500 engineering colleges in AP should be shut down: official

The issue came to light at a recent conference of Vice Chancellors, held on September 21.
"We have about 500 engineering colleges in the state which do not fulfil this mandatory requirement (infrastructure, faculty) though they may be having good buildings. All such colleges should be closed down," state Council of Higher Education Secretary, Christopher told PTI.

People are happy about the mushrooming growth of engineering colleges in the state but are not concerned about the lack of quality in education, he said.

Governor E S L Narasimhan, in his capacity as Chancellor of the universities in the state, immediately directed that "a committee be constituted to look into the lapses and make the management fall in line."

After being apprised of the situation Chief Minister K Rosaiah at once directed the authorities concerned to "act tough" and ensure that the college managements strictly complied with the set norms.

Accordingly, the state government constituted a committee, headed by Technical Education Commissioner K Lakshminarayana, to inspect the availability of infrastructure and faculty in the engineering colleges.

Quoting a NASSCOM study, Christopher said Andhra Pradesh was producing only five to eight per cent of "employable engineering graduates" every year as against the national average of 25 per cent.

Another reason that may cause the shutdown of more than 200 engineering colleges in the state would be due to serious dearth of students.Of the 2.67 lakh engineering colleges in the state, over 95,000 still remain vacant at the end of phase-1 counselling.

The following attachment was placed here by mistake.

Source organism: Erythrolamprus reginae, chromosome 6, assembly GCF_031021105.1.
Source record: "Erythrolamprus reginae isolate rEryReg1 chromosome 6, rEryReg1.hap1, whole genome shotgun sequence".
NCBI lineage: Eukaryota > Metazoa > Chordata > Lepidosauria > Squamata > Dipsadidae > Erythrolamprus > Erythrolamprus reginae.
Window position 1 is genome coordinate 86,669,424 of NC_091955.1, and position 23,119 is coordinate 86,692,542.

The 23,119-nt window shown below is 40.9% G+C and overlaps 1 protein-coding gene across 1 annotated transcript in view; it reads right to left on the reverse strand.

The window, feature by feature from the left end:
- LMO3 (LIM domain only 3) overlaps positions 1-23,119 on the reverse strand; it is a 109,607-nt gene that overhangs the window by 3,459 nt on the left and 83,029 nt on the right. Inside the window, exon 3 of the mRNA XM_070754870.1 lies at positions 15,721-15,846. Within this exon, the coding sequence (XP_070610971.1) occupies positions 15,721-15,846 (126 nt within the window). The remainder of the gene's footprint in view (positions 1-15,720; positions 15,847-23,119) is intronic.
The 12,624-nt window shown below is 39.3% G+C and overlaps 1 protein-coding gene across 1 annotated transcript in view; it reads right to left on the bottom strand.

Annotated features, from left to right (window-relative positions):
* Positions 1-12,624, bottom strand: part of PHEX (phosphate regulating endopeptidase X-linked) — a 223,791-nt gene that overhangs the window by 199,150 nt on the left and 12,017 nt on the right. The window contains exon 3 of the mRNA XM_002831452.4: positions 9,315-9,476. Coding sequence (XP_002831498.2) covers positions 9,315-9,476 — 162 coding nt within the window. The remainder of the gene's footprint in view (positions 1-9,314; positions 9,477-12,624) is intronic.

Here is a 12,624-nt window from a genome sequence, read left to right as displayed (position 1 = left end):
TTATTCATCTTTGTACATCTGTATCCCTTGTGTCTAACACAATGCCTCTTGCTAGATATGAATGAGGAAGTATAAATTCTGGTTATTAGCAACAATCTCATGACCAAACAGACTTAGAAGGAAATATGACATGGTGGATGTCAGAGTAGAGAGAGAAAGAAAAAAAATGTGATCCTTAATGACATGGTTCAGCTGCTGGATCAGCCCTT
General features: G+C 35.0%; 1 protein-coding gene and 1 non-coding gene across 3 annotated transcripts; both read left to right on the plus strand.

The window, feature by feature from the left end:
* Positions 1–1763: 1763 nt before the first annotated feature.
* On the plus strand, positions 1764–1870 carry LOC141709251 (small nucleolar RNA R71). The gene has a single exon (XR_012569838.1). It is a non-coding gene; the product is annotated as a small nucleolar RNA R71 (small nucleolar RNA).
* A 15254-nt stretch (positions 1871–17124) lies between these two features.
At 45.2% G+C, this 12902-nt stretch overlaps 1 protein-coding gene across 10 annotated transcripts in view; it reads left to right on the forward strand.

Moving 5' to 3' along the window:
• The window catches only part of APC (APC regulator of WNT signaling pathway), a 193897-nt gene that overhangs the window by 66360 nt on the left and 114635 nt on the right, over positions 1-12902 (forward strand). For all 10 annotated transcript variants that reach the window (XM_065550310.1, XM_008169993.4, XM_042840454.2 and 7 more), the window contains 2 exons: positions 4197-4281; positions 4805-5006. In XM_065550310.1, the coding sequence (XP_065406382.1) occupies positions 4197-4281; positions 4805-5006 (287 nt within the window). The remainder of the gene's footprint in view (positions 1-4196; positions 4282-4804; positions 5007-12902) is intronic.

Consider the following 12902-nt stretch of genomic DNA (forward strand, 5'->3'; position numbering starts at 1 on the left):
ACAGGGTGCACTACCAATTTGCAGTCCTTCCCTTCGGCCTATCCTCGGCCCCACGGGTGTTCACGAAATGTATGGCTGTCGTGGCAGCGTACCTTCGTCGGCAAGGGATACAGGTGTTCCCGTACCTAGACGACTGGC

About 2.60 lakh students qualified in the engineering, agriculture and medical Common Entrance Test (CET) this year but more than a lakh of them did not even attend the counselling process for admission into various colleges, the study has said.

In the convenor quota alone, filled through the counselling process, 31,968 seats went abegging while there were no takers for those under the management quota, it said.
The strife over the demand for and against the bifurcation of Andhra Pradesh has left majority of the engineering colleges in the Telangana region high and dry as students prefer not to join them, given the violence being perpetrated by the pro-statehood agitators. This resulted in a situation where, for the first time in many years, students from the state have opted for colleges in the neighbouring Karnataka and Tamil Nadu, the study said.

Interestingly, most of the colleges in the Andhra-Rayalaseema region have been able to attract good number of students this year.

"In coastal Andhra's Prakasam district, a noted engineering college could manage an intake of only 30 per cent last year but this time it has already completed 70 per cent admissions," a member of the Consortium of Engineering Colleges' Managements said.
In contrast, majority of the 200-odd engineering colleges around Hyderabad are struggling to get students despite offering "discounts" in fee and other expenses.
"Besides, the uncertainty over the continuation of fee reimbursement scheme being implemented by the state government for the last two years has also forced many students from the backward families to give up their engineering dreams," college managements say.

Experts in the field say it is high time the state government put in place a regulatory authority with adequate powers to ensure that the engineering colleges are strictly run according to norms, particularly in respect of faculty.

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